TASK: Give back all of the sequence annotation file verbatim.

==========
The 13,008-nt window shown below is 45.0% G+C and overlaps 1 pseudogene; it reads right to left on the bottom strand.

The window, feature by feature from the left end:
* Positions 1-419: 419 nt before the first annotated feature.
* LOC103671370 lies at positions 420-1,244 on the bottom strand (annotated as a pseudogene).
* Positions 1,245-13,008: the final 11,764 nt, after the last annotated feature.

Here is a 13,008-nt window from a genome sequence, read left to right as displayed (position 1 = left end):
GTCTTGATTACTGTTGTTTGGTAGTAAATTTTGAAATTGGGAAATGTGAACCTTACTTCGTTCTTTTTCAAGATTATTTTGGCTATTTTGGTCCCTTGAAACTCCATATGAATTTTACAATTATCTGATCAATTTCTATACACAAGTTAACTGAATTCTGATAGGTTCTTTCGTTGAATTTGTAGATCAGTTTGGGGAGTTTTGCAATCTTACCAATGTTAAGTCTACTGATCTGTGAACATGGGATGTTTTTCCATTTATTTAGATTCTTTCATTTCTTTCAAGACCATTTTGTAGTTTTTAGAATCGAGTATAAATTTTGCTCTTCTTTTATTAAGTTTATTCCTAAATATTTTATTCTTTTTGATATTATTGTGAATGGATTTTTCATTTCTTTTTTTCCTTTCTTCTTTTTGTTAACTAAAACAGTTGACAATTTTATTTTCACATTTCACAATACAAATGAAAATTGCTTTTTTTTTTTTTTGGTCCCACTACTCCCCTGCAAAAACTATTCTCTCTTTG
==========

The 13,008-nt window shown below is 45.0% G+C and overlaps 1 pseudogene; it reads right to left on the bottom strand.

The window, feature by feature from the left end:
* Positions 1-419: 419 nt before the first annotated feature.
* LOC103671370 lies at positions 420-1,244 on the bottom strand (annotated as a pseudogene).
* Positions 1,245-13,008: the final 11,764 nt, after the last annotated feature.

Here is a 13,008-nt window from a genome sequence, read left to right as displayed (position 1 = left end):
GTCTTGATTACTGTTGTTTGGTAGTAAATTTTGAAATTGGGAAATGTGAACCTTACTTCGTTCTTTTTCAAGATTATTTTGGCTATTTTGGTCCCTTGAAACTCCATATGAATTTTACAATTATCTGATCAATTTCTATACACAAGTTAACTGAATTCTGATAGGTTCTTTCGTTGAATTTGTAGATCAGTTTGGGGAGTTTTGCAATCTTACCAATGTTAAGTCTACTGATCTGTGAACATGGGATGTTTTTCCATTTATTTAGATTCTTTCATTTCTTTCAAGACCATTTTGTAGTTTTTAGAATCGAGTATAAATTTTGCTCTTCTTTTATTAAGTTTATTCCTAAATATTTTATTCTTTTTGATATTATTGTGAATGGATTTTTCATTTCTTTTTTTCCTTTCTTCTTTTTGTTAACTAAAACAGTTGACAATTTTATTTTCACATTTCACAATACAAATGAAAATTGCTTTTTTTTTTTTTTGGTCCCACTACTCCCCTGCAAAAACTATTCTCTCTTTG